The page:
Opening ancient Egyptian sarcophagus an 'amazing opportunity' — despite rumours of a curse
Skeletal remains of 3 people believed to be warriors discovered in 2,000-year-old granite coffin
Despite rampant internet speculation about cursed mummies and Alexander the Great, an ancient sarcophagus unearthed in Egypt turned out to contain the grisly remains of three unknown people submerged in a bath of blood-red sewage water.
On Thursday, archaeologists opened the large, sealed, black granite sarcophagus dating to some 2,000 years ago in the coastal city of Alexandria.
The discovery, announced earlier this month, triggered speculation in local and international media about its contents.
'What they found is really amazing'
"We were all hoping they'd open the large black granite sarcophagus to find either a noble individual with rich regalia or another member of the elite," Carrie Arbuckle MacLeod, an archeologist specialising in ancient Egypt, told As It Happens guest host Laura Lynch.
Arbuckle MacLeod, a Vancouver native, was not directly involved in the excavation.
"It's somewhat disappointing to have all this speculation going on before they opened the sarcophagus, because what they found is really amazing," she said.
"The speculation around Alexander does take away from the excitement that could have surrounded the opening."
Egypt's Antiquities Ministry said in a statement that initial inspection suggests the skeletal remains likely belonged to three warriors, though further study is needed to confirm that.
Arbuckle MacLeod said the warrior theory makes sense. One of the skulls was fractured, as if struck by a sharp object.
What's more, she said ancient Egyptian soldiers were sometimes buried together on the battlefield soon after they died.
"I think it's too early to say that specifically about this," she said. "But that has been the case in the past."
Sickness and curses
As for rumours of a curse, MacLeod said with a chuckle: "We seem to have dodged that bullet."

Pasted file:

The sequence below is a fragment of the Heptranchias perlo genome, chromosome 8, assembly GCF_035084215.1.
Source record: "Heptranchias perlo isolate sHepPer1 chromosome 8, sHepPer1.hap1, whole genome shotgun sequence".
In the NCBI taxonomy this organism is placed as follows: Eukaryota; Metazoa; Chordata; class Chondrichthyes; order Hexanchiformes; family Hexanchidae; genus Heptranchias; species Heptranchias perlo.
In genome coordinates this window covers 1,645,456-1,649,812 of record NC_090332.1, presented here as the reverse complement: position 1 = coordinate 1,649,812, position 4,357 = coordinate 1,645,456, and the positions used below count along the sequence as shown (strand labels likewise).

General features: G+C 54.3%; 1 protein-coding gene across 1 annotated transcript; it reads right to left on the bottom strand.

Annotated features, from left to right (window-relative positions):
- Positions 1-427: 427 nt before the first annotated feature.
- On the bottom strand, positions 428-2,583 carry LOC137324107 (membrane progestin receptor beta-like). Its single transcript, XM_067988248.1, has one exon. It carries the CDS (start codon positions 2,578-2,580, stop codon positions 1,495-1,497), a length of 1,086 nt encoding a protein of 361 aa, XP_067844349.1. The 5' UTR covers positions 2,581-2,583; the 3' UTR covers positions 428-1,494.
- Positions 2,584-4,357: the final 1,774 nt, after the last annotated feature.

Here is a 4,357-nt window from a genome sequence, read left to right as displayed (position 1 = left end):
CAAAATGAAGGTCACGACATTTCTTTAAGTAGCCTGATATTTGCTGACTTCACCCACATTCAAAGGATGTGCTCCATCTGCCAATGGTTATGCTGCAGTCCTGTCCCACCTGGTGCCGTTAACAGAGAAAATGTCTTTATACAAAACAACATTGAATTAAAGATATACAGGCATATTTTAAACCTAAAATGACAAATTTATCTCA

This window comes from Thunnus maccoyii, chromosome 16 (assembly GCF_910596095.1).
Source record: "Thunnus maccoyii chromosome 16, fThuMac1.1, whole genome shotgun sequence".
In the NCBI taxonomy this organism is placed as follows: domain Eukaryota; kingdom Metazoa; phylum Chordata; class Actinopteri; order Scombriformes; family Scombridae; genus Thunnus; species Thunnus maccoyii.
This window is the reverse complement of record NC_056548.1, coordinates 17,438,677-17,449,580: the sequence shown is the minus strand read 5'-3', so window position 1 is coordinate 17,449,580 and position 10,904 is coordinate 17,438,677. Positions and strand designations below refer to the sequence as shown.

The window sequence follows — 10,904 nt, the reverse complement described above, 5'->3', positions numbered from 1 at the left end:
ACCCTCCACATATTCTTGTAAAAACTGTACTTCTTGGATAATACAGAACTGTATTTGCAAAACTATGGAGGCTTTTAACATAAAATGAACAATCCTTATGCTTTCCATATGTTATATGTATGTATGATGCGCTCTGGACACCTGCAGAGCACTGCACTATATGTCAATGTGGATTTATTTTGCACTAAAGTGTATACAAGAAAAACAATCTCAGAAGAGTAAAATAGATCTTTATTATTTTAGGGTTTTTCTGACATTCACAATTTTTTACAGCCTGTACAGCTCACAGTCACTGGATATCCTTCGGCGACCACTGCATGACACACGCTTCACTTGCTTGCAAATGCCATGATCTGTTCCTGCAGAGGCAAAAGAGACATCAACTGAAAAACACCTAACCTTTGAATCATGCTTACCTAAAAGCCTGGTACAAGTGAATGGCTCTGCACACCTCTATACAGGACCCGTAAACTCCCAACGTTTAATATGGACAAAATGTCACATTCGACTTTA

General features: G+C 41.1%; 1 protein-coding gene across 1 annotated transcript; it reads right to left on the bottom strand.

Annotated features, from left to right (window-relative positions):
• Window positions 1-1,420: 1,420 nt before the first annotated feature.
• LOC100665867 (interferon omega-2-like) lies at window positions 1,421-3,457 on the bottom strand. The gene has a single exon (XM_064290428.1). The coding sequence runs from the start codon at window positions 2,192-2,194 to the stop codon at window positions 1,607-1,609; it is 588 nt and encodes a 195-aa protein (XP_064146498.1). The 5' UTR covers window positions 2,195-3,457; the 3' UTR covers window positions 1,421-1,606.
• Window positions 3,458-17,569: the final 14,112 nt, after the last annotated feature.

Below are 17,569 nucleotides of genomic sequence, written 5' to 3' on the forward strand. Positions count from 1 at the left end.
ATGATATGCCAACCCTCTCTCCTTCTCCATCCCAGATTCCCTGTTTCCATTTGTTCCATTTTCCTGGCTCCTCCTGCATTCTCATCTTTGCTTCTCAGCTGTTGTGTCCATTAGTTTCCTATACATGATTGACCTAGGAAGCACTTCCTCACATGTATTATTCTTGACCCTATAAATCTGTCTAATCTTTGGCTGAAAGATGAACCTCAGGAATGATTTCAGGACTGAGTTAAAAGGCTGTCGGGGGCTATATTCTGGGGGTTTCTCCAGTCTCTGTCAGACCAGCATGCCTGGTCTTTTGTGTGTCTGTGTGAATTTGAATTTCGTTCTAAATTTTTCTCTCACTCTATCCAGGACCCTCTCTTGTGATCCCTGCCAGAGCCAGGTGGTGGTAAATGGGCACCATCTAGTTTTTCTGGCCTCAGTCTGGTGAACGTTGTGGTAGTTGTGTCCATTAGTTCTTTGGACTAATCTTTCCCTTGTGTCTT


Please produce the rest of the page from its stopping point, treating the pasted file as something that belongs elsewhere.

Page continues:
Still, she doesn't fault people for joking and gossiping about the supernatural.
"It's rather fascinating," she said. "I love that people get this excited every time something from ancient Egypt is found."
In fact, she said the notion of cursed tombs is not totally unfounded.
Some ancient Egyptian tombs have markings warning people that danger will befall anyone who disturbed its contents, and oftentimes people get sick after opening one.
But that has more to do with fungi and animal faeces, she added.
"It tends to not so much be related to curses, unfortunately," she said.
Archeology to boost tourism
Egypt has gone to great lengths to revive its vital tourism industry, still reeling from the political turmoil that followed a 2011 popular uprising.
In recent years, the Antiquities Ministry has touted discoveries in the hopes of bolstering tourism, a major pillar of foreign currency.
Arbuckle MacLeod said today's discovery, despite the lack of name recognition, is really exciting.
"It adds to our knowledge about these people in an area that we really don't know that much about, quite frankly, to find a large sarcophagus like this, to build up our repertoire, to have these three individuals that now we get to discover their lives and find out more about their story," MacLeod said.
"I think it's just been an amazing opportunity."
Live view of Egypt. <a href="https://t.co/GgMVsnbaGy">pic.twitter.com/GgMVsnbaGy</a>—@SpiffNL
Written by Sheena Goodyear with files from Associated Press. Produced by Ashley Mak.